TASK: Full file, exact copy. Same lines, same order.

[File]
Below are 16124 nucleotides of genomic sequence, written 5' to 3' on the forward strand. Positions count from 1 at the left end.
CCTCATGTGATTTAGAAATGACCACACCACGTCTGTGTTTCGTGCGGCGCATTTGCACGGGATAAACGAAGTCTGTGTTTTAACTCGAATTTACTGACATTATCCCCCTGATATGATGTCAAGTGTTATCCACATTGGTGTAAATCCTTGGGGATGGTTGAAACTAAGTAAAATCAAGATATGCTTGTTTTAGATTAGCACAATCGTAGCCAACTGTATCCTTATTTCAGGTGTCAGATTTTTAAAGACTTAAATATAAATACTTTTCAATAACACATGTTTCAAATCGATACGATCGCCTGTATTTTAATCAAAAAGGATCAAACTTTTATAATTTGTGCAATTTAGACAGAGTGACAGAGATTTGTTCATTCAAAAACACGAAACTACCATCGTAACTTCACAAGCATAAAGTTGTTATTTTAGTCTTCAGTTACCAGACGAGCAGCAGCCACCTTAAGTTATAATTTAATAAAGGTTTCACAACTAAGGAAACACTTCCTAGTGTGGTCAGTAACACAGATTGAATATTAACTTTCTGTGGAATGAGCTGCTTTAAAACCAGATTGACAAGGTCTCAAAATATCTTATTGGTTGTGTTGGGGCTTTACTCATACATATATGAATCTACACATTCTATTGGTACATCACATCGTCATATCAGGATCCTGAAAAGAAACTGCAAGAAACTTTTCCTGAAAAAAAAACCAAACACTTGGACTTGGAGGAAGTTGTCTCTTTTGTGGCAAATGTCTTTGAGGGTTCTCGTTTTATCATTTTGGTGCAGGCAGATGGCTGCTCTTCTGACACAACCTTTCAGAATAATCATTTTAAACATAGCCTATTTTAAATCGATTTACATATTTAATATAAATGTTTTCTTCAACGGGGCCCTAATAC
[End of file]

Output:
Below are 16124 nucleotides of genomic sequence, written 5' to 3' on the forward strand. Positions count from 1 at the left end.
CCTCATGTGATTTAGAAATGACCACACCACGTCTGTGTTTCGTGCGGCGCATTTGCACGGGATAAACGAAGTCTGTGTTTTAACTCGAATTTACTGACATTATCCCCCTGATATGATGTCAAGTGTTATCCACATTGGTGTAAATCCTTGGGGATGGTTGAAACTAAGTAAAATCAAGATATGCTTGTTTTAGATTAGCACAATCGTAGCCAACTGTATCCTTATTTCAGGTGTCAGATTTTTAAAGACTTAAATATAAATACTTTTCAATAACACATGTTTCAAATCGATACGATCGCCTGTATTTTAATCAAAAAGGATCAAACTTTTATAATTTGTGCAATTTAGACAGAGTGACAGAGATTTGTTCATTCAAAAACACGAAACTACCATCGTAACTTCACAAGCATAAAGTTGTTATTTTAGTCTTCAGTTACCAGACGAGCAGCAGCCACCTTAAGTTATAATTTAATAAAGGTTTCACAACTAAGGAAACACTTCCTAGTGTGGTCAGTAACACAGATTGAATATTAACTTTCTGTGGAATGAGCTGCTTTAAAACCAGATTGACAAGGTCTCAAAATATCTTATTGGTTGTGTTGGGGCTTTACTCATACATATATGAATCTACACATTCTATTGGTACATCACATCGTCATATCAGGATCCTGAAAAGAAACTGCAAGAAACTTTTCCTGAAAAAAAAACCAAACACTTGGACTTGGAGGAAGTTGTCTCTTTTGTGGCAAATGTCTTTGAGGGTTCTCGTTTTATCATTTTGGTGCAGGCAGATGGCTGCTCTTCTGACACAACCTTTCAGAATAATCATTTTAAACATAGCCTATTTTAAATCGATTTACATATTTAATATAAATGTTTTCTTCAACGGGGCCCTAATAC